On My Academic Tutelage

Not getting a job, that's what.

I studied Philosophy in college.  Philosophy is what you study when you’ve decided that no other discipline really interests you enough to pretend to devote four years of your life to.  Philosophy is much more interesting than, say:  economics, political science, the rest of the humanities, all sciences except for physics, and everything else under the sun.

Oh, except math.  Philosophy, math, and physics all tie.

But, hell.  My interests in math and physics are mainly philosophical, anyway.  (I’m pretty into string theory and/or the multiverse at the moment.  Even though the former is untestable for the foreseeable future.  Nerd alert.)  I suppose I’m just a would-be philosopher who didn’t go to grad school and is therefore slowly forgetting the details.  And in philosophy, that’s blasphemy because the details are important, damn it.  Which means what have you…I’m losing it.

Anyhow.  Here’s a poll (via) taken of one thousand or so philosophers (academics and grad students) on their various opinions on various hot-button issues in philosophy.  And here’s my favorite question and answer:

Trolley problem (five straight ahead, one on side track, turn requires switching, what ought one do?): switch or don’t switch?

Accept or lean toward: switch 635 / 931 (68.2%)
Other 225 / 931 (24.1%)
Accept or lean toward: don’t switch 71 / 931 (7.6%)

The “trolley problem” in question goes something like this:  you’re at a train switch, for no apparent reason, when all of a sudden a train comes barreling wildly down the tracks.  On one of the tracks, the one that the train is currently barreling down, there are five people who cannot possibly get out of the way.  (I forget why.  Maybe they’re tied up?  Anybody?)  Moving on.  So five people are on track maybe-tied-up and about to get smooshed, and you’re at a train switch.  And you, the reader, are all like, “Well, shit, dummy:  pull the switch!”  Aha!  Tricked you!  The problem is, there’s a person on the other track, too.  Equally tied up.  Or whatever.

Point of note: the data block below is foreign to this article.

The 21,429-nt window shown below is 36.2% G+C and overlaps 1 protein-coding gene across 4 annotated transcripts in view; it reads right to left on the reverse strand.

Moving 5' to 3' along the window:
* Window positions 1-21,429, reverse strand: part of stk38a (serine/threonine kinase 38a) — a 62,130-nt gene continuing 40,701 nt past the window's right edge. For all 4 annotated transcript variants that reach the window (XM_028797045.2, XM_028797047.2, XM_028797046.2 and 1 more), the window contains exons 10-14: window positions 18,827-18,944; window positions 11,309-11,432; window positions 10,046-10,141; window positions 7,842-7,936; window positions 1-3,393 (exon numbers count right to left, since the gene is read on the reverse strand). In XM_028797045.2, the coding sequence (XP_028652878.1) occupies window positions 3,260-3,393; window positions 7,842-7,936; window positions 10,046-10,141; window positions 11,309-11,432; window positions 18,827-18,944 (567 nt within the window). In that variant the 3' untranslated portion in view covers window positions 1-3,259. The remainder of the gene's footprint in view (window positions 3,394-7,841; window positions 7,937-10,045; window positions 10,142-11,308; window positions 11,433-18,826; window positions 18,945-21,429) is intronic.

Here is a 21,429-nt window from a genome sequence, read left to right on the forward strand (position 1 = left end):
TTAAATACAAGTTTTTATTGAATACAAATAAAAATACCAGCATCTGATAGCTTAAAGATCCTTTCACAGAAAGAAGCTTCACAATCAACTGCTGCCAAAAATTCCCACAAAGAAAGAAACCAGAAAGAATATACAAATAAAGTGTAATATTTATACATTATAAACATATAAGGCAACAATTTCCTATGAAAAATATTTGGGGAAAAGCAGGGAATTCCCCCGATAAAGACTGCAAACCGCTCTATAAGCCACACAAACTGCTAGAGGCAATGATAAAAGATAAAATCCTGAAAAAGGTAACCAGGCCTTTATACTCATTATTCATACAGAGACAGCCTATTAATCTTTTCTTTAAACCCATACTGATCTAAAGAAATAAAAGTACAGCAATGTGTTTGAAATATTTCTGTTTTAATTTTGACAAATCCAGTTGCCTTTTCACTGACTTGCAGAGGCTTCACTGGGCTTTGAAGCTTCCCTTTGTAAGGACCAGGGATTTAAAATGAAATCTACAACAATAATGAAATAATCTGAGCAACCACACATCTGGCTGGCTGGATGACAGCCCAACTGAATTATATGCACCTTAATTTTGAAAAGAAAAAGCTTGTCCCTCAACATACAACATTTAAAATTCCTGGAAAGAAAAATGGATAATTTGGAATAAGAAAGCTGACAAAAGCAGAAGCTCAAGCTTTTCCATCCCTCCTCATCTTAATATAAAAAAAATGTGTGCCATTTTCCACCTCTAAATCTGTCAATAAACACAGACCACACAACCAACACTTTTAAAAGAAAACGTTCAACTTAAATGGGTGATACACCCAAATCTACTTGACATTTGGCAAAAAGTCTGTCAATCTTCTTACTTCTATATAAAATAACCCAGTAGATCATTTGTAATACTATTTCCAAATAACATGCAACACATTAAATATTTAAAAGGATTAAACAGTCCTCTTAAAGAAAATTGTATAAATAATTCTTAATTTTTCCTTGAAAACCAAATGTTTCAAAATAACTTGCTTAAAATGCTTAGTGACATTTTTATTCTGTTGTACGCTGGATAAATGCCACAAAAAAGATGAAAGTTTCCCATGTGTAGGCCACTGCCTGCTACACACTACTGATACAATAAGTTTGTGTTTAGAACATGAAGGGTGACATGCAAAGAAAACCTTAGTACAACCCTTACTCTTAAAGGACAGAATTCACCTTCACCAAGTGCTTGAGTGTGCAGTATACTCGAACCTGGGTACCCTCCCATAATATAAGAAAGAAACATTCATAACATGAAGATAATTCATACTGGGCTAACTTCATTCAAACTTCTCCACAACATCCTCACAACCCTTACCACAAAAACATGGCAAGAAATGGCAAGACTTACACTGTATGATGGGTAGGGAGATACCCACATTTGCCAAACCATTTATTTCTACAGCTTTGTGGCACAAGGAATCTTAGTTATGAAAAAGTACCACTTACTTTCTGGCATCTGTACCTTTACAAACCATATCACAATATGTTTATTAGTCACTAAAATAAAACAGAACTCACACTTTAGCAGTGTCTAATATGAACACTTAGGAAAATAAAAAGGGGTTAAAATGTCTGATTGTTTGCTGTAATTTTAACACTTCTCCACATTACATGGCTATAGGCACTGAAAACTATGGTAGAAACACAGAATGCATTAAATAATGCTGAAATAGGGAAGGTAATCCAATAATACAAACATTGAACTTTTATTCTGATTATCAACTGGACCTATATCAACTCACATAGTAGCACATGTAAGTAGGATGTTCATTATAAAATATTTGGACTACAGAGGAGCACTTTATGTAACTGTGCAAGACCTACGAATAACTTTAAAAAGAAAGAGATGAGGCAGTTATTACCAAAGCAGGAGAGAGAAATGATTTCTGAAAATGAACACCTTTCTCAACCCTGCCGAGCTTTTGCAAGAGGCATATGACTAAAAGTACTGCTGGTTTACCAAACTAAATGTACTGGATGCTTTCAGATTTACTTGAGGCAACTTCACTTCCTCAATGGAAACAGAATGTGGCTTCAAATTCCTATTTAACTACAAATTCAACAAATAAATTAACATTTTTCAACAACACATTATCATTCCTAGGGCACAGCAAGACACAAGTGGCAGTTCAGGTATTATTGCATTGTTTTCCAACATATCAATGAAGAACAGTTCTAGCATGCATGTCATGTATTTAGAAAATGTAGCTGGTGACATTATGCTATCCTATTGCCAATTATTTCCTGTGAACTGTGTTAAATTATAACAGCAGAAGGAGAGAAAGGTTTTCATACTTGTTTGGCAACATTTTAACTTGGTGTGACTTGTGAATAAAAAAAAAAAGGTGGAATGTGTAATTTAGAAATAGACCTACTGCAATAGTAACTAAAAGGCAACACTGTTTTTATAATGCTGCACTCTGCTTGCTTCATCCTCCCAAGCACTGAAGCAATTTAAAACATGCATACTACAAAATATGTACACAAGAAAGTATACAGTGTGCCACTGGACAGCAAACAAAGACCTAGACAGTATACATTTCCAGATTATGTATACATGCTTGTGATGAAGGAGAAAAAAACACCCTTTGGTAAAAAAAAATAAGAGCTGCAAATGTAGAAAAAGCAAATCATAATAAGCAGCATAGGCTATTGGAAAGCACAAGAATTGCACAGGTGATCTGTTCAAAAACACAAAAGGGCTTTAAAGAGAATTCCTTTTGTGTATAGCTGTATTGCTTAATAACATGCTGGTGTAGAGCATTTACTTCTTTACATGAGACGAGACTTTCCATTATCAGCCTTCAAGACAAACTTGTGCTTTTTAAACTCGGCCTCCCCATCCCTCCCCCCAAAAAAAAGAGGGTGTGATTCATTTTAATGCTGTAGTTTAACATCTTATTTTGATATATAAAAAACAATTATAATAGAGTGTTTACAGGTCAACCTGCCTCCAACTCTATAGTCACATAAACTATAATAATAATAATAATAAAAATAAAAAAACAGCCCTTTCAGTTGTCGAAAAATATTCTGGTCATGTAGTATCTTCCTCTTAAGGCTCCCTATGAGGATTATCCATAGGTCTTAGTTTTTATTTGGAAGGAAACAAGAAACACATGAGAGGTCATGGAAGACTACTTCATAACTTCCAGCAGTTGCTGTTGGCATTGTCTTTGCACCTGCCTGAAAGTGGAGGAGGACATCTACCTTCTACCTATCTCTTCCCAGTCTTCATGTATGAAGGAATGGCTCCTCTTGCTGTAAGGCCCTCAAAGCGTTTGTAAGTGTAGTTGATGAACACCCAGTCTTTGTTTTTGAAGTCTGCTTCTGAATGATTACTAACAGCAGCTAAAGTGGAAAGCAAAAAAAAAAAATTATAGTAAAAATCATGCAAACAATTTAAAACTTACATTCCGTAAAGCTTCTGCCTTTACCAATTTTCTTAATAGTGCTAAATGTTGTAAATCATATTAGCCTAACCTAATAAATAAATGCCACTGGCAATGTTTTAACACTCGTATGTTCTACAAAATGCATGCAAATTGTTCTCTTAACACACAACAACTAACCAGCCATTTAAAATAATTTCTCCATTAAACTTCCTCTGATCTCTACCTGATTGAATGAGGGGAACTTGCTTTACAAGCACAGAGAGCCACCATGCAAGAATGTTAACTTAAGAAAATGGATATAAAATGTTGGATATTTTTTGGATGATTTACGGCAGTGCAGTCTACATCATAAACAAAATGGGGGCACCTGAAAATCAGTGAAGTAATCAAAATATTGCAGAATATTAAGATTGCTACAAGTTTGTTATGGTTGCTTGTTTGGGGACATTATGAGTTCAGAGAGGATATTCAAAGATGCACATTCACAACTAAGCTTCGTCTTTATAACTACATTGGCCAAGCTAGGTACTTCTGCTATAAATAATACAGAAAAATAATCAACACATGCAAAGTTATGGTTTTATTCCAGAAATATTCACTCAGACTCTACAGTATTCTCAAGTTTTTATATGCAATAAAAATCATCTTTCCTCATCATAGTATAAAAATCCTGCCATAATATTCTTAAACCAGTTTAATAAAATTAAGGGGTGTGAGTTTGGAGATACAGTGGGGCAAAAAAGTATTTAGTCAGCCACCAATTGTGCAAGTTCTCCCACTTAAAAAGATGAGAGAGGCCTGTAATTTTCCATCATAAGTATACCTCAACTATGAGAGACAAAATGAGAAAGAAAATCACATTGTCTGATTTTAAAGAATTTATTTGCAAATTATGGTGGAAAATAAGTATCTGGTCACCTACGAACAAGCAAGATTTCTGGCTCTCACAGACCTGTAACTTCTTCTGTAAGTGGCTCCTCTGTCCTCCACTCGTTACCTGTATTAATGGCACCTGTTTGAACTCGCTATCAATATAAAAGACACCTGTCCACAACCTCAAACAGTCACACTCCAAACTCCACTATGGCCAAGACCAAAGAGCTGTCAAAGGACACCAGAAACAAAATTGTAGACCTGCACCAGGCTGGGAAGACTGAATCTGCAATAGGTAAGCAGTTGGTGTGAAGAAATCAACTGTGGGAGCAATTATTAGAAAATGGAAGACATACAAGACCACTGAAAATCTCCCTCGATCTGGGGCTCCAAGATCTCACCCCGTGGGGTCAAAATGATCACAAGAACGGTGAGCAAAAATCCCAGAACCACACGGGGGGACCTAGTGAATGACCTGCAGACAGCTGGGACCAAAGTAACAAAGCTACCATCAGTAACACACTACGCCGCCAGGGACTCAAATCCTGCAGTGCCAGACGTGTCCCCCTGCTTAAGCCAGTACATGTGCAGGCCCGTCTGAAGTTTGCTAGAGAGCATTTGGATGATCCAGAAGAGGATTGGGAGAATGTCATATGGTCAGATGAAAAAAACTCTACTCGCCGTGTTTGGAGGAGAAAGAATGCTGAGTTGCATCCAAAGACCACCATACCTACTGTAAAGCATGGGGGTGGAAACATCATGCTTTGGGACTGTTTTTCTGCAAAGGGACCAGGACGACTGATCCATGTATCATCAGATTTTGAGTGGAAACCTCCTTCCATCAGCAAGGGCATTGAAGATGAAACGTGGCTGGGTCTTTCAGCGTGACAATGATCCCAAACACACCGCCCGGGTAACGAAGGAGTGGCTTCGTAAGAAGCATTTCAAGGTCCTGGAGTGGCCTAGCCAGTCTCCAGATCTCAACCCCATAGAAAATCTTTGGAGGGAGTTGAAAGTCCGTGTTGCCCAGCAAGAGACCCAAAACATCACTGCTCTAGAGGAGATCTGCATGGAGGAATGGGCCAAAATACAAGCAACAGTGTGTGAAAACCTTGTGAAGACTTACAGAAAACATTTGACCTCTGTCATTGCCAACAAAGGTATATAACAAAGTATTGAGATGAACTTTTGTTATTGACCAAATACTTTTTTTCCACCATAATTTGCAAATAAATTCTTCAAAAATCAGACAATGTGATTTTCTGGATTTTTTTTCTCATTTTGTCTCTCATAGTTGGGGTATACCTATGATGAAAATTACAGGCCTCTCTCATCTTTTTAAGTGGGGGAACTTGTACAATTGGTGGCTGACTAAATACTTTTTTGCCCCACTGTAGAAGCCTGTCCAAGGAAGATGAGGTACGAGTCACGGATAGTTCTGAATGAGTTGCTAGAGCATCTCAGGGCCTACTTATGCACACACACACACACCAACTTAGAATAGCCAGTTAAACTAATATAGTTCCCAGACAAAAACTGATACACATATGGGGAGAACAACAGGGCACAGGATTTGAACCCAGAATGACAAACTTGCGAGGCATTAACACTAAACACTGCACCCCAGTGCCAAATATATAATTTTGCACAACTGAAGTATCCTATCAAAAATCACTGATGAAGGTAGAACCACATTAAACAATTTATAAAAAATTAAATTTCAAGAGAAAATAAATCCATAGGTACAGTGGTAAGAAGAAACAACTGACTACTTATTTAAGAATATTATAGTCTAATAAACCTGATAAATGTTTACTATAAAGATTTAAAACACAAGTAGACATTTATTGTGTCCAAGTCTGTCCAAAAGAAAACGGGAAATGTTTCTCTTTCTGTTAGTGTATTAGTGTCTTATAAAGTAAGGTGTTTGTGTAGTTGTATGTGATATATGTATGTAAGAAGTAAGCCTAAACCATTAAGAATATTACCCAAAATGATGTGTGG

So what do you do?

Do you pull the switch and “actively” kill one person to save the five?  Or do you leave it alone, save one, and “passively” let five people die?

It’s my favorite question-and-answer because 24.1% of philosophers never get around to making a decision–or decide instead that there is an alternative to the options on the table.  In the meantime, the train has run over those people.


4 responses to “On My Academic Tutelage

  1. The Bosshole can lick my chode...

    I like that question, too… mostly ’cause someone has to eat the train. The way I figure it, if you let it take out the group of five, you increase your odds of squashing some banker-prick or holocaust-denier… maybe a douche like the egg-chucker or Todd-the-townie. What if the lone person tied to the tracks was Mother Teresa or Angelina Jolie? Then you’d feel like real shit. Not that I’d ever advocate for the killing of any human being (Life is sacred, right Todd?), but if someone has to die…

  2. But here, aha. You’ve spent a minute or two typing a reply, a justification for your inaction. In actual fact, you’d let the five die. Even if you pretended you were *really* doing something else, killing a holocaust denier, e.g. But what if there were four Mother Teresas and a holocaust denier on one track, and Joe The Plumber on another? Or four Joe The Plumbers and a Mother Teresa on one track and a holocaust denier on the other? The moral calculus becomes blurry. We lose our focus.

    I say save the five. The odds are in your favor. And fuck everyone who says otherwise.

    I need a drink.

  3. The Bosshole can lick my chode...

    Alright, Tom. I can see you won’t accept my glib reply. Why must you insist on having a genuine discussion? Have it your way…